Xi Jinping & Joe Biden to meet virtually on Nov. 15, 2021

The first one-on-one meeting since Biden took office.

Kayla Wong | November 13, 2021, 11:01 AM

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Chinese President Xi Jinping will meet his American counterpart Joe Biden on Monday morning, Nov. 15 (Singapore time), according to CNBC.

This will be the first time the two leaders are meeting one-on-one since Biden took office in January.

Previously, they had two phone calls, with the latest on Sep. 9, which was initiated by the U.S. after Biden was reportedly frustrated at the lack of progress in bilateral talks with lower-level Chinese officials.

No major announcements to be expected

No major announcement, however, is expected from the meeting

White House press secretary Jen Psaki said in a statement they are not seeking "specific deliverables or outcomes", and that the meeting is more to allow the U.S. to set "the terms... of an effective competitive where [they're] in a position to defend [their] values... and those of [their] allies and partners".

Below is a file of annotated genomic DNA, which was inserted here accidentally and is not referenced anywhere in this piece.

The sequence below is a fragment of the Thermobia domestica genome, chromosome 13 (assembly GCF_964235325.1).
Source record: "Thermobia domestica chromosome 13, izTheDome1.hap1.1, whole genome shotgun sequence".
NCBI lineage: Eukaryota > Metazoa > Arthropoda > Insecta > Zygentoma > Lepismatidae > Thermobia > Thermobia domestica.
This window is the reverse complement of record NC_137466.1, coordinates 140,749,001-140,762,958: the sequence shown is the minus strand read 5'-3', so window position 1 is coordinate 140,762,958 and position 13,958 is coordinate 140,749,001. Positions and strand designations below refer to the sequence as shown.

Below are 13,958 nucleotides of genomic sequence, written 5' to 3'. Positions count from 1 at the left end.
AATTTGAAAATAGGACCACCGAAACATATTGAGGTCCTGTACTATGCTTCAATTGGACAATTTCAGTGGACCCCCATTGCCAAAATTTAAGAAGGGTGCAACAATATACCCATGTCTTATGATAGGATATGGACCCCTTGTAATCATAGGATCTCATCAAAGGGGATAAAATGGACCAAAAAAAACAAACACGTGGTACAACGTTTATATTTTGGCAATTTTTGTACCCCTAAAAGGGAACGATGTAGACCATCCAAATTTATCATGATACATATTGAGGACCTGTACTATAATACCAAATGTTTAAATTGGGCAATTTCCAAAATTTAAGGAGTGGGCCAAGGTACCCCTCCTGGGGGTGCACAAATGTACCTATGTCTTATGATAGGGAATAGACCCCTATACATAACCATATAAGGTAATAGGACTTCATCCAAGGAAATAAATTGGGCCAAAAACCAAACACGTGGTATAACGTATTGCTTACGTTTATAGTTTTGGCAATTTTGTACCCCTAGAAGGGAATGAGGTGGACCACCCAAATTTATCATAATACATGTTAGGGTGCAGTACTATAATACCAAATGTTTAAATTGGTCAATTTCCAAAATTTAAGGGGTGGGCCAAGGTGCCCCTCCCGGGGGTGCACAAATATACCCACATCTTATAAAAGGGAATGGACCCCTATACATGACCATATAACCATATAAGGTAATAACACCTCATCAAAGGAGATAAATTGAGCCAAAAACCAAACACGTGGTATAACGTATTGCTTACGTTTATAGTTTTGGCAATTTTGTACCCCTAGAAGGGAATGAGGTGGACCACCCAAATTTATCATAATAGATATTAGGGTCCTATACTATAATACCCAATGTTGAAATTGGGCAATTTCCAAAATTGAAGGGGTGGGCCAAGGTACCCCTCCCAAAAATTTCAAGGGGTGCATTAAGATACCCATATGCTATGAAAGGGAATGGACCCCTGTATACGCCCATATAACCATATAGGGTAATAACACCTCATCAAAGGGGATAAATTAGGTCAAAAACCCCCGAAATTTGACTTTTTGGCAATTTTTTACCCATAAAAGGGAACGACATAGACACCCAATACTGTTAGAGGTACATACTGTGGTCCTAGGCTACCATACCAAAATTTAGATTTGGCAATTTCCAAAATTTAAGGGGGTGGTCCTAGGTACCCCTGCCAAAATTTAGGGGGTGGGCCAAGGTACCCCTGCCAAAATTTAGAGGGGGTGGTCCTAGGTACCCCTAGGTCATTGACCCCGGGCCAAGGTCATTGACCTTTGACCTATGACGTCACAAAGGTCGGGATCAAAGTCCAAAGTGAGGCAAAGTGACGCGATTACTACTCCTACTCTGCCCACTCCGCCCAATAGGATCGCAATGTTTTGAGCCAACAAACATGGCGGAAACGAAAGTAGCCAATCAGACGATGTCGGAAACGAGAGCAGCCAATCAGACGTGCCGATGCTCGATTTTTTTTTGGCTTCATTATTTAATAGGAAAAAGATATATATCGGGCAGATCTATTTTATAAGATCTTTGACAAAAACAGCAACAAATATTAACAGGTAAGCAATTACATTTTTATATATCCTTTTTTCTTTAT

In addition, both sides will also discuss ways to work together.

Climate change is one such area. Previously, they issued a joint statement on Nov. 11, where they promised to work together to enhance climate actions to reduce carbon emissions.

At the Asia-Pacific Economic Cooperation (APEC) forum on Friday, Nov. 12, Xi pledged that China would open up further to the world economically, while Biden promised to enhance the U.S.' economic engagement with Asia.

Speaking in a video recorded for the forum, Xi also said the region must not return to the tensions of the "Cold War era", and that China wants to avoid confrontation and focus on "positive competition", according to Reuters.

Xi is likely to be referring to U.S. efforts with allies to counter what Washington sees as China's growing military and economic clout in the region.

Examples include the Quad grouping with India, Japan and Australia, as well as the trilateral Aukus alliance with Australia and the UK.

The two leaders are currently dealing with a number of contentious issues between them, such as trade, the Chinese government's human rights record in Xinjiang and its apparent escalating of tensions with Taiwan.

Top image via Getty Images